By Andrew Schwartz, CPA, Founder of the MDTAXES Network
Last month, my wife and I dropped off our older child at college to start his freshman year. He is eager to spend the next four years taking classes in a variety of interesting subjects while working towards his degree.
A lot of what college kids learn, however, is learned outside the classroom. My wife (who is a Certified Financial Planner) and I feel we already planted the seeds for a few practical personal finance lessons as part of our son’s preparation for his freshman year.
Sticking to a budget is helpful for businesses as well as for households. While some people put together very detailed budgets each year, my son opted for a much simpler alternative to track whether he will end up sticking to his budget.
Earlier this summer, my son opened his own checking account along with a companion savings account, and then deposited all of his paychecks from his summer job, plus any graduation gifts he received, into his new savings account. He feels he earned enough during the summer to have built a sufficient stash in his savings account to cover his books and spending money for the entire freshman year.
Here is the step that will help him learn about budgeting basics. In order to make this pool of money last through both semesters, he only transferred enough money from his savings account into his checking account to cover one semester’s projected spending. Doing so lets him easily monitor his spending as compared to his budget.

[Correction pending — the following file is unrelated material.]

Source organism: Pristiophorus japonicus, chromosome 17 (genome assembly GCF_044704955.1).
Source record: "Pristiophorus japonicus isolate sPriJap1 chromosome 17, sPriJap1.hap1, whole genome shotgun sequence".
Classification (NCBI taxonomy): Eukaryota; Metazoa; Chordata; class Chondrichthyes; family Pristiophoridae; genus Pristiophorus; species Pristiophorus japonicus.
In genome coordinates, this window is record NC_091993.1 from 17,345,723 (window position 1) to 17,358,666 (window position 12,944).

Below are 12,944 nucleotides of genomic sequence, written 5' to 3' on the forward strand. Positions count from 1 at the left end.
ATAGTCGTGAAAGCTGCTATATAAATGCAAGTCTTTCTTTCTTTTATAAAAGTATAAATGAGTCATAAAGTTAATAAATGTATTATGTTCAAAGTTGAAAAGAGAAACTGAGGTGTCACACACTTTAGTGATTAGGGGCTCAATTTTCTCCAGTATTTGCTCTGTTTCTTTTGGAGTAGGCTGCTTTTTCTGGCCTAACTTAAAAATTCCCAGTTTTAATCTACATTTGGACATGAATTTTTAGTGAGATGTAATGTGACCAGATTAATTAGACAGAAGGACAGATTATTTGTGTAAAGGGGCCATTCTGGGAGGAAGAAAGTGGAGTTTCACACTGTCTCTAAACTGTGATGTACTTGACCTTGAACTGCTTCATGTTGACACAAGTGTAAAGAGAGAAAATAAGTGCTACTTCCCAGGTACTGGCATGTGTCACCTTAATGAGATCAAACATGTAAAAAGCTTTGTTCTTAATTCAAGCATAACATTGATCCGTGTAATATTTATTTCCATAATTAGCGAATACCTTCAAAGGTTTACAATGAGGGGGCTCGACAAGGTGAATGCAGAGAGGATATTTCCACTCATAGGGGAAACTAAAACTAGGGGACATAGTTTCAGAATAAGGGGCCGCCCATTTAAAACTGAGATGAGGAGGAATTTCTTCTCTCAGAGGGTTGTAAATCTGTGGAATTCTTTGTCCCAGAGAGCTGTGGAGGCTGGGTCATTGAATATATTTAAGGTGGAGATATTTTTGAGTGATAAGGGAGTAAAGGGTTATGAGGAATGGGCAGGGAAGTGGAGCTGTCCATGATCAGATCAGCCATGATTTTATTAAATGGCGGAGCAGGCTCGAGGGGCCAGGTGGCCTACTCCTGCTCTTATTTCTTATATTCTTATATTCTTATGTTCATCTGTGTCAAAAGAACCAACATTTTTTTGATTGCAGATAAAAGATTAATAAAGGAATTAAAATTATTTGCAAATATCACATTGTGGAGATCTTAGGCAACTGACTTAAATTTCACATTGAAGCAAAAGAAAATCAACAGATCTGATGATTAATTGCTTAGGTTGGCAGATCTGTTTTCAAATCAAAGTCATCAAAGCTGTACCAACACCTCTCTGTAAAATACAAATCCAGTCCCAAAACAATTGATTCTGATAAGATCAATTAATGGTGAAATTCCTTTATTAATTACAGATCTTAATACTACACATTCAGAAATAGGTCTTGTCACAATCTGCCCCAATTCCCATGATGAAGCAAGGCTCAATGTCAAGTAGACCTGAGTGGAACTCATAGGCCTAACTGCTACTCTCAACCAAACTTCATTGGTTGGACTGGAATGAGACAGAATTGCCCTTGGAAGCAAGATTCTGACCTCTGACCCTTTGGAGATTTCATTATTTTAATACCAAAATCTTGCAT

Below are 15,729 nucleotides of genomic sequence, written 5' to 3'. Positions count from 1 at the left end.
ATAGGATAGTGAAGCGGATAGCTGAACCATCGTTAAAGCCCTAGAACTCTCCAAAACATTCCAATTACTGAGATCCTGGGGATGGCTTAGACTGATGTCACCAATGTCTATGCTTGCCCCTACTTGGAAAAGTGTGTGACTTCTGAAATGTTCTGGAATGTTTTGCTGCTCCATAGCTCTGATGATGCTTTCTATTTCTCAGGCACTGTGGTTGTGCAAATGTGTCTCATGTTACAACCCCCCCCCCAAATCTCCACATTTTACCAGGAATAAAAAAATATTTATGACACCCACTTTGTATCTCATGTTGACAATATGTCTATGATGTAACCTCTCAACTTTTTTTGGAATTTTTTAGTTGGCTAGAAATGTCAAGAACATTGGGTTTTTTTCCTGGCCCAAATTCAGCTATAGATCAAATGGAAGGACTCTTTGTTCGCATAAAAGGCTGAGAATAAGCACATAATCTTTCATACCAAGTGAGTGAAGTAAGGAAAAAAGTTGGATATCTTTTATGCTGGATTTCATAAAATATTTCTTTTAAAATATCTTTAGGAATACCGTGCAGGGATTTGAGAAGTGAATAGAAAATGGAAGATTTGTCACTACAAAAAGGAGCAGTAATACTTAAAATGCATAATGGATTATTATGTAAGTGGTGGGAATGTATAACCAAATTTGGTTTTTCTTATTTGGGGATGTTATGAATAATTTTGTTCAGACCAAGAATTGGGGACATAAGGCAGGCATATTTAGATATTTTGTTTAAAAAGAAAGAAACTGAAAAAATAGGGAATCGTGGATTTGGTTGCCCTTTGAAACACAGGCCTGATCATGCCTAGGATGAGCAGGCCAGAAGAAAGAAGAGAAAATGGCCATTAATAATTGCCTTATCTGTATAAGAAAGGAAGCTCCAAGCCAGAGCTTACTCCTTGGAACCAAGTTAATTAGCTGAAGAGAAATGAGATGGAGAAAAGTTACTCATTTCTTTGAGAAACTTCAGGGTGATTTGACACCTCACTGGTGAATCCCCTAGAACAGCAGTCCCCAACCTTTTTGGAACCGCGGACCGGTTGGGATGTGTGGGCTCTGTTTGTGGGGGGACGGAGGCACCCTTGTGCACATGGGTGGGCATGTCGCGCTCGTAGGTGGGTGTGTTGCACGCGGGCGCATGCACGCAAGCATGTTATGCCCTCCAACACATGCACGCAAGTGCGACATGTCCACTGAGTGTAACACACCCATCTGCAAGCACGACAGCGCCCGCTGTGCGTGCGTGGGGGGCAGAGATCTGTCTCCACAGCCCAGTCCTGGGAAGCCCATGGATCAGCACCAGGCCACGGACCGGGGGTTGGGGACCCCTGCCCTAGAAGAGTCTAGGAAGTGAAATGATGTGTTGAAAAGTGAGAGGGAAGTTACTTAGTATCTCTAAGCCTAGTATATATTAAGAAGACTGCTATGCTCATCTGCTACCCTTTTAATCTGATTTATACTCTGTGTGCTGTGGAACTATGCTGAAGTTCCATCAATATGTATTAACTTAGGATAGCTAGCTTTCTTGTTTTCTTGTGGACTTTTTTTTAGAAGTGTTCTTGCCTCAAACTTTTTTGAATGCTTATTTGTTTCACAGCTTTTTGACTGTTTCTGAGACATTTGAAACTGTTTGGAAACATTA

If there is any money left over in his checking account at the end of the first semester, then he successfully met his budget. Alternatively, if he ends up dipping into his savings before Semester One ends, he knows he’ll need to increase his budget for the second semester, which means he’ll probably need to get a job over winter break and/or work on campus when he returns to school in January in order to meet his second semester spending needs.
Begin to Establish a Credit History
My son is also taking this opportunity to begin to establish his own credit history. At the same time that he opened his companion checking and savings account, he also applied for a low-limit credit card connected to these accounts. I believe the limit for his credit card is just $800.
Each month, he plans to make a few purchases using his credit card. To make sure he won’t miss making the monthly credit card payment (which would end up hurting his credit score), he already set up for the full balance of the credit card to be “autopaid” out of his checking account prior to the card’s due date.
Establishing a consistent history of utilizing credit and then paying off the balance due in a timely fashion is a great way to establish a credit history and build up one’s credit rating. Graduating with 48 months of consistently good credit history will be very valuable to someone entering the work force, looking to purchase or lease a vehicle, hoping to rent an apartment, or doing anything else that would require someone to pull a credit report.
Two Great Lessons:
Learning how to budget and taking steps to establish and improve one’s credit are two practical personal finance lessons that my son won’t be taught in the 40 or so college classes he’ll be taking over the next four years.
Instead, he has already begun to learn these two useful lessons as part of his college experience before even stepping foot into his first undergrad class.